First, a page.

At the Holy Monastery of St. Gregoriou, we had evening coffee and a spiritual conversation with a kind English speaking monk, Father Damianos. We then retired to our room as the golden sun descended into the Aegean – the beginning of a new day in Byzantine time. Not a sound was heard, save the gentle waves caressing the rocky shores of Athos. After several hours of restful sleep, we were awoken by the Semantron, the wooden block calling us to rise for church. The sea was softly lit by moonlight and thousands of stars that waited above us at only 2am by my own watch. The services concluded with the Divine Liturgy nearly 5 hours later, and it was once again time to eat. This time, however, it was the morning meal and we were treated to a refreshing glass of homemade red wine.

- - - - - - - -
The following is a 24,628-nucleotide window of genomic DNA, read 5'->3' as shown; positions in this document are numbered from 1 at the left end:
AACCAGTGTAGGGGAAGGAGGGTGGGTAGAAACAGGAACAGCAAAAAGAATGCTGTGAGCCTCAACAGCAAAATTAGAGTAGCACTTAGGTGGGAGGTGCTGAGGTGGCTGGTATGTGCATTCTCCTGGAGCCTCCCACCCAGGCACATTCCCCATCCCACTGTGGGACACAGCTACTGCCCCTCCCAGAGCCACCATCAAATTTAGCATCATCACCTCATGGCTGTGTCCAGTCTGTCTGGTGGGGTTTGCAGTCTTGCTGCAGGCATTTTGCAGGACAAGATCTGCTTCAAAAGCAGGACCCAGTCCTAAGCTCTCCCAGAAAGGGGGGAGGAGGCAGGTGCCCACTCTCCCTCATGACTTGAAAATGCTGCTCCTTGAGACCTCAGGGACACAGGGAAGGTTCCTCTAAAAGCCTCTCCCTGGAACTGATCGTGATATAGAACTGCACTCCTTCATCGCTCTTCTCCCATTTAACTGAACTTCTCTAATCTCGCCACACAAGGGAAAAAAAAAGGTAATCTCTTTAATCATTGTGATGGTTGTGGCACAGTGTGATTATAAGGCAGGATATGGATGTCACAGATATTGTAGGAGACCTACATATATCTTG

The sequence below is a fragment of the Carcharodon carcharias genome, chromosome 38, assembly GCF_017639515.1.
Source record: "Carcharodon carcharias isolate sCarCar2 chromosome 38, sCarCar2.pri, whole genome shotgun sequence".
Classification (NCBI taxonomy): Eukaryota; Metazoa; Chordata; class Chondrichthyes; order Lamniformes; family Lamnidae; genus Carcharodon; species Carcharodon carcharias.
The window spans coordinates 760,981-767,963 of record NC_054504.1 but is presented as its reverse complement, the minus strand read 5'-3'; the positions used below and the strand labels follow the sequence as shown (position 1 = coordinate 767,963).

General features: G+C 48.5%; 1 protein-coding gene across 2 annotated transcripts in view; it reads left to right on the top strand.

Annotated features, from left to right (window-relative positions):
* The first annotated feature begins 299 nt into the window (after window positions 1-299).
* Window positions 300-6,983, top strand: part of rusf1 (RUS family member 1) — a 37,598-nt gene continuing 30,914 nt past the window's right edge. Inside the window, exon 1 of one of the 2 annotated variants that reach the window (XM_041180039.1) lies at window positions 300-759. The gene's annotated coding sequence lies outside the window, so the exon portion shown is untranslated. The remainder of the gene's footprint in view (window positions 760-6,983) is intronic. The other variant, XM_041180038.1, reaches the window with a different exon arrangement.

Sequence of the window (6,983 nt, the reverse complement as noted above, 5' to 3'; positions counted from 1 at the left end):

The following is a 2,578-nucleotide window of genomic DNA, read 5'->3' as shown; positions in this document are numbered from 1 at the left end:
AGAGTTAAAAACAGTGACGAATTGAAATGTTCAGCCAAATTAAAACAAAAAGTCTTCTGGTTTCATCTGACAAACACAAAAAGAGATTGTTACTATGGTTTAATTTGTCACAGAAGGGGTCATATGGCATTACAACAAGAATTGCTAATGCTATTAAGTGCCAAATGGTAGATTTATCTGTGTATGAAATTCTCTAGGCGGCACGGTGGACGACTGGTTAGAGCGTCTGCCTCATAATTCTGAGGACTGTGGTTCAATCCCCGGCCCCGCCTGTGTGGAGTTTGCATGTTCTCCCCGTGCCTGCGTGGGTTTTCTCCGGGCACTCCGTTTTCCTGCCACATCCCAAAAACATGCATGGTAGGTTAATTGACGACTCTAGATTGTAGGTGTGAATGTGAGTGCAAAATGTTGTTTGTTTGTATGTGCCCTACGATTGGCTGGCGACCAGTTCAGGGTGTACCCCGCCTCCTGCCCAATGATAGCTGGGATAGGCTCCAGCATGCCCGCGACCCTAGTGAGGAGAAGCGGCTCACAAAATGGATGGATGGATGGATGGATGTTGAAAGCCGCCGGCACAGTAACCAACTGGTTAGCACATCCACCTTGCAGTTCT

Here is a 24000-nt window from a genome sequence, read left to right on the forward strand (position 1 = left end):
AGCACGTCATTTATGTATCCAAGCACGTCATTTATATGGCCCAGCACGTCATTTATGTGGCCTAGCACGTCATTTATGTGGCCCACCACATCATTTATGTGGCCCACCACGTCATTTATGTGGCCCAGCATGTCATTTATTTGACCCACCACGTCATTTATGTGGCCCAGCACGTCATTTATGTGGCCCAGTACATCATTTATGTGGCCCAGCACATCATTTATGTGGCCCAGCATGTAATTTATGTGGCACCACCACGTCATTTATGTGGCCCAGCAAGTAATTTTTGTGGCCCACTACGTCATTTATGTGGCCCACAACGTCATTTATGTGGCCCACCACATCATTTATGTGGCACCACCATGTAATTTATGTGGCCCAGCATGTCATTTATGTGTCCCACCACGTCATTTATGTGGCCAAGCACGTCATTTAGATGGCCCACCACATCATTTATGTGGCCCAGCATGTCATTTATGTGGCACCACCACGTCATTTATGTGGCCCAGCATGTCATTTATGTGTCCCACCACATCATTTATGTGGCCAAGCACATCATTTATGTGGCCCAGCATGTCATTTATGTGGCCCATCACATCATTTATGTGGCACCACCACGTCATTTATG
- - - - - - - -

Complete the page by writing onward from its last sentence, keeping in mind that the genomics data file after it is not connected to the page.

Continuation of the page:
After packing our bags and saying farewell, we made way for the dock and our next stop as we repeated this routine for eight nights. We saw many wonders along the way, as each monastery held treasures of our faith that we were delighted and blessed to see. Yet what we see with our “eyes” is only part of the Athonite experience. What we see in our “hearts” is something much different. For me, I will never be quite the same. I yearn for the silence, stillness, and thirst for the inner peace afforded by the simple ascetic life there. Glory be to God, Amen.